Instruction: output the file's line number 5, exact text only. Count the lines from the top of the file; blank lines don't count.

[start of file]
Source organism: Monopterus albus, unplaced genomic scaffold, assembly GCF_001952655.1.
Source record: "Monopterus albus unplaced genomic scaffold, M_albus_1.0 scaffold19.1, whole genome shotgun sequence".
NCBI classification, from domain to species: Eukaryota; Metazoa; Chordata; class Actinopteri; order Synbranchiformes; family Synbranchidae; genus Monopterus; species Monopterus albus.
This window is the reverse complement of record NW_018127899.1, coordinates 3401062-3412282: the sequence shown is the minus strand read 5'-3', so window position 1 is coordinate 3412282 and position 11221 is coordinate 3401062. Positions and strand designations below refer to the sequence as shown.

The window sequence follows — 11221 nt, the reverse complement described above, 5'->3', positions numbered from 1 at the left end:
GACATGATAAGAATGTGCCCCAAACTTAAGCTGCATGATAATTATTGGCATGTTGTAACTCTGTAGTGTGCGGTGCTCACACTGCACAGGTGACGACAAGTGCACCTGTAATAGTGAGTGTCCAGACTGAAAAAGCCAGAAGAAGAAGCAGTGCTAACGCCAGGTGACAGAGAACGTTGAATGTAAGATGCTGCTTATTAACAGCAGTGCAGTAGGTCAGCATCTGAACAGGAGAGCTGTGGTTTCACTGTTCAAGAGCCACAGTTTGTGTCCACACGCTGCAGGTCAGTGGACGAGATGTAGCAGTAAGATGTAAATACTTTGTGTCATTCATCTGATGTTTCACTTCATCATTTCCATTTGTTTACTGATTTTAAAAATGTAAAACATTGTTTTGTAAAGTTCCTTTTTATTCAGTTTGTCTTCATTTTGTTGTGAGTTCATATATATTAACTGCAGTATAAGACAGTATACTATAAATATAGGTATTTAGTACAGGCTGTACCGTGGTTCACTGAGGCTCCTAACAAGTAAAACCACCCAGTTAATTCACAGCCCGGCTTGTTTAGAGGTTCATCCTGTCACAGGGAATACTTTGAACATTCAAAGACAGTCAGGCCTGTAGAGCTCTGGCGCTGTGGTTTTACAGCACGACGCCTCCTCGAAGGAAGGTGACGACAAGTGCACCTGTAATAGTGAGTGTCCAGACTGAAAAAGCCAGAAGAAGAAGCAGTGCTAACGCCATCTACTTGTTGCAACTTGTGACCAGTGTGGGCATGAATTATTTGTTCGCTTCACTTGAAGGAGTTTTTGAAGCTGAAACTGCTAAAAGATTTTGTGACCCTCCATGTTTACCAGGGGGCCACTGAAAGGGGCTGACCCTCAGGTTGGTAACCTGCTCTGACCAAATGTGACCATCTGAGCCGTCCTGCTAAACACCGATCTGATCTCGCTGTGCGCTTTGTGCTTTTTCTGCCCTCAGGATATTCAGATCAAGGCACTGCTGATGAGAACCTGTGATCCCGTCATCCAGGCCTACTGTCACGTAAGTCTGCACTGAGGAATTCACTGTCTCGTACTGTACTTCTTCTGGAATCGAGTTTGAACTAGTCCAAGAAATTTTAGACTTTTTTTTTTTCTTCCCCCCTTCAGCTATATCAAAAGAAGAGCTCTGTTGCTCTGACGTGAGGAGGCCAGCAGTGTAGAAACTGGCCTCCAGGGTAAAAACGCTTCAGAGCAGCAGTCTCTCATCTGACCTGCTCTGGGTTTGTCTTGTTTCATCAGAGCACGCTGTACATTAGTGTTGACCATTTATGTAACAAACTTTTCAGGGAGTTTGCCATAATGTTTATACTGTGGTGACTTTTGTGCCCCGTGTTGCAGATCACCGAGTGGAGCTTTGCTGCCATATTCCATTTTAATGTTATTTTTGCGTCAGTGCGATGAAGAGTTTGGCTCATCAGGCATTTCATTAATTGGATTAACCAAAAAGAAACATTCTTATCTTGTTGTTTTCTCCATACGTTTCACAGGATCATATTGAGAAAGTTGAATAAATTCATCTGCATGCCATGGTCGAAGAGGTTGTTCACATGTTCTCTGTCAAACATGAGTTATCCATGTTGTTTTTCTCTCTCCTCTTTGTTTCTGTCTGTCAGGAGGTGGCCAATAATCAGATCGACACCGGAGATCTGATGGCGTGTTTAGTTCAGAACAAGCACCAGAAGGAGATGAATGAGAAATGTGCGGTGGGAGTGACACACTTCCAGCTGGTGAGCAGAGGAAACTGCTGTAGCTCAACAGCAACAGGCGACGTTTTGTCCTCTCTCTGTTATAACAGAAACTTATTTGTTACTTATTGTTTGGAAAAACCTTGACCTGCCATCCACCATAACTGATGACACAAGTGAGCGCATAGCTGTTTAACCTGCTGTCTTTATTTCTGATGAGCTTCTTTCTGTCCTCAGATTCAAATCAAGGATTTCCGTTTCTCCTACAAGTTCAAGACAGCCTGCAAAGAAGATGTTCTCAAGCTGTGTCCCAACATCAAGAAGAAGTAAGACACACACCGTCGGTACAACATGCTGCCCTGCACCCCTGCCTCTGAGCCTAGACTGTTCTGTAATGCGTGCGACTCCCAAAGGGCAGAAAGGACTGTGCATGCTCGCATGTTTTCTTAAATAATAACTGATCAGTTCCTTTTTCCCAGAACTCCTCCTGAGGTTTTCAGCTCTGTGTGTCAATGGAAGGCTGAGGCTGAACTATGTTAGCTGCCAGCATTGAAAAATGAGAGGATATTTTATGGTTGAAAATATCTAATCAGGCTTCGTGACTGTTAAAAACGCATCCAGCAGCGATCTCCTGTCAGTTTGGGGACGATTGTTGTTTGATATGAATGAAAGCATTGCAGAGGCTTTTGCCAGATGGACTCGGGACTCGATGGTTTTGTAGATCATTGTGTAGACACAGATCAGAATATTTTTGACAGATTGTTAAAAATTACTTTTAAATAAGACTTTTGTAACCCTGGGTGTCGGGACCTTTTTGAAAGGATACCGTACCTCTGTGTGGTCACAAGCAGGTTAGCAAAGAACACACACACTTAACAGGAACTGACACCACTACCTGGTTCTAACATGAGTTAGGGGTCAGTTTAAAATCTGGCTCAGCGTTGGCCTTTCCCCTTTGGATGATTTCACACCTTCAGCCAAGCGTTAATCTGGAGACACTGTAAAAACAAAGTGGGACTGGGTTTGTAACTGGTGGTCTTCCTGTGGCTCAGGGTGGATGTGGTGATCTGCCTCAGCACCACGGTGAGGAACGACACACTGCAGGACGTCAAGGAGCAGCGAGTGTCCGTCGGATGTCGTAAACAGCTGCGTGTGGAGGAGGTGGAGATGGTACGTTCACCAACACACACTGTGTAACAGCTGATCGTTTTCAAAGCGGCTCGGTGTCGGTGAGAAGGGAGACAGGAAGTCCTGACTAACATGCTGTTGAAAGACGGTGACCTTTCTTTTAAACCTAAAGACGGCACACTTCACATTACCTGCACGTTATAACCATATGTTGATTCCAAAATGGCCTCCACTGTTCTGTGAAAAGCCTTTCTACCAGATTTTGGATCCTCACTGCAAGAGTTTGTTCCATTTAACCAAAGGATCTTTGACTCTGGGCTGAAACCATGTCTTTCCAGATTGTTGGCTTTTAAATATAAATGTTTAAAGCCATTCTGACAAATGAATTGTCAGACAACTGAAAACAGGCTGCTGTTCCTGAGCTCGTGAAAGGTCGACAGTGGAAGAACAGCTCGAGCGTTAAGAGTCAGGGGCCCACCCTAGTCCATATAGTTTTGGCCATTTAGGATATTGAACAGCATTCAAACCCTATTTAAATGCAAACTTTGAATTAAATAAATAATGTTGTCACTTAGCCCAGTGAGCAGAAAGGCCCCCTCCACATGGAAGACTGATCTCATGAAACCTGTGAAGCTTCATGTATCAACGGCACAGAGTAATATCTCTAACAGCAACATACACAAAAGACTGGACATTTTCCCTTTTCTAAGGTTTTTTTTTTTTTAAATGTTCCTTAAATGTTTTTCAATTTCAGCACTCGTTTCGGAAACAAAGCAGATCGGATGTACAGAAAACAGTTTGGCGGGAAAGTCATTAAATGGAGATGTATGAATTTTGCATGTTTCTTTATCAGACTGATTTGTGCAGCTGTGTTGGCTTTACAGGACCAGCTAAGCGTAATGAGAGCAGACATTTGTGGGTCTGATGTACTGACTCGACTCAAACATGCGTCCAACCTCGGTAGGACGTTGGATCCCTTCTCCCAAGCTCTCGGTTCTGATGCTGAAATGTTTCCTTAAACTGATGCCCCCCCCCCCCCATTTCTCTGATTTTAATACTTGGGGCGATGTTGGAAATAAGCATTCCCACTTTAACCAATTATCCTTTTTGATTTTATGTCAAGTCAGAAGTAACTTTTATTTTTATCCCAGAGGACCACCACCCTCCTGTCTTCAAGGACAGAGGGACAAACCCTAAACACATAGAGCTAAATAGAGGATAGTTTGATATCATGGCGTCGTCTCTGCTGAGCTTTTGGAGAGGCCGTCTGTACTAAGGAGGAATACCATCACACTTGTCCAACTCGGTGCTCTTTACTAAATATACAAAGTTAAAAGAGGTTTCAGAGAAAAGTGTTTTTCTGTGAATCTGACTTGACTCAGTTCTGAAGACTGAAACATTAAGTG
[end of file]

The window sequence follows — 11221 nt, the reverse complement described above, 5'->3', positions numbered from 1 at the left end: